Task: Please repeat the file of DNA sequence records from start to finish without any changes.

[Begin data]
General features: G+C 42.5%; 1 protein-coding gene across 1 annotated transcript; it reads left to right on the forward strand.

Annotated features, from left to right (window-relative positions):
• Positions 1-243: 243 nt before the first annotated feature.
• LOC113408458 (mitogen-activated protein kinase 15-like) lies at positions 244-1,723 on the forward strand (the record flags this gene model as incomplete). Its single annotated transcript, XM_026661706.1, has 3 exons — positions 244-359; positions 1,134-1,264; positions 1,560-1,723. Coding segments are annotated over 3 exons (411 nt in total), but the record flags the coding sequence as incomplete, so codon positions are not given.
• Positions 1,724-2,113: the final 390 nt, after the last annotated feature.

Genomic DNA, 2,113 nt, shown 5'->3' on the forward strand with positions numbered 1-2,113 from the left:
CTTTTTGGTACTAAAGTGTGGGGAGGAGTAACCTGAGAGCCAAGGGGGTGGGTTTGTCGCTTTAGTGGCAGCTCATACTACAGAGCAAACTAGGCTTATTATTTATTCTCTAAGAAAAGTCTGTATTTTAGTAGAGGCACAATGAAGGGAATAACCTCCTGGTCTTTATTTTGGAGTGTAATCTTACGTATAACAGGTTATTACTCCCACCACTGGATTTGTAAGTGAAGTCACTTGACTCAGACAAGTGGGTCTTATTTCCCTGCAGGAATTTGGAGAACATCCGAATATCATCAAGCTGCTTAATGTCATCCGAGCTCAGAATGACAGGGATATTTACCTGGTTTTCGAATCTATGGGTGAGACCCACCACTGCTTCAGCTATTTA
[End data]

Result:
General features: G+C 42.5%; 1 protein-coding gene across 1 annotated transcript; it reads left to right on the forward strand.

Annotated features, from left to right (window-relative positions):
• Positions 1-243: 243 nt before the first annotated feature.
• LOC113408458 (mitogen-activated protein kinase 15-like) lies at positions 244-1,723 on the forward strand (the record flags this gene model as incomplete). Its single annotated transcript, XM_026661706.1, has 3 exons — positions 244-359; positions 1,134-1,264; positions 1,560-1,723. Coding segments are annotated over 3 exons (411 nt in total), but the record flags the coding sequence as incomplete, so codon positions are not given.
• Positions 1,724-2,113: the final 390 nt, after the last annotated feature.

Genomic DNA, 2,113 nt, shown 5'->3' on the forward strand with positions numbered 1-2,113 from the left:
CTTTTTGGTACTAAAGTGTGGGGAGGAGTAACCTGAGAGCCAAGGGGGTGGGTTTGTCGCTTTAGTGGCAGCTCATACTACAGAGCAAACTAGGCTTATTATTTATTCTCTAAGAAAAGTCTGTATTTTAGTAGAGGCACAATGAAGGGAATAACCTCCTGGTCTTTATTTTGGAGTGTAATCTTACGTATAACAGGTTATTACTCCCACCACTGGATTTGTAAGTGAAGTCACTTGACTCAGACAAGTGGGTCTTATTTCCCTGCAGGAATTTGGAGAACATCCGAATATCATCAAGCTGCTTAATGTCATCCGAGCTCAGAATGACAGGGATATTTACCTGGTTTTCGAATCTATGGGTGAGACCCACCACTGCTTCAGCTATTTA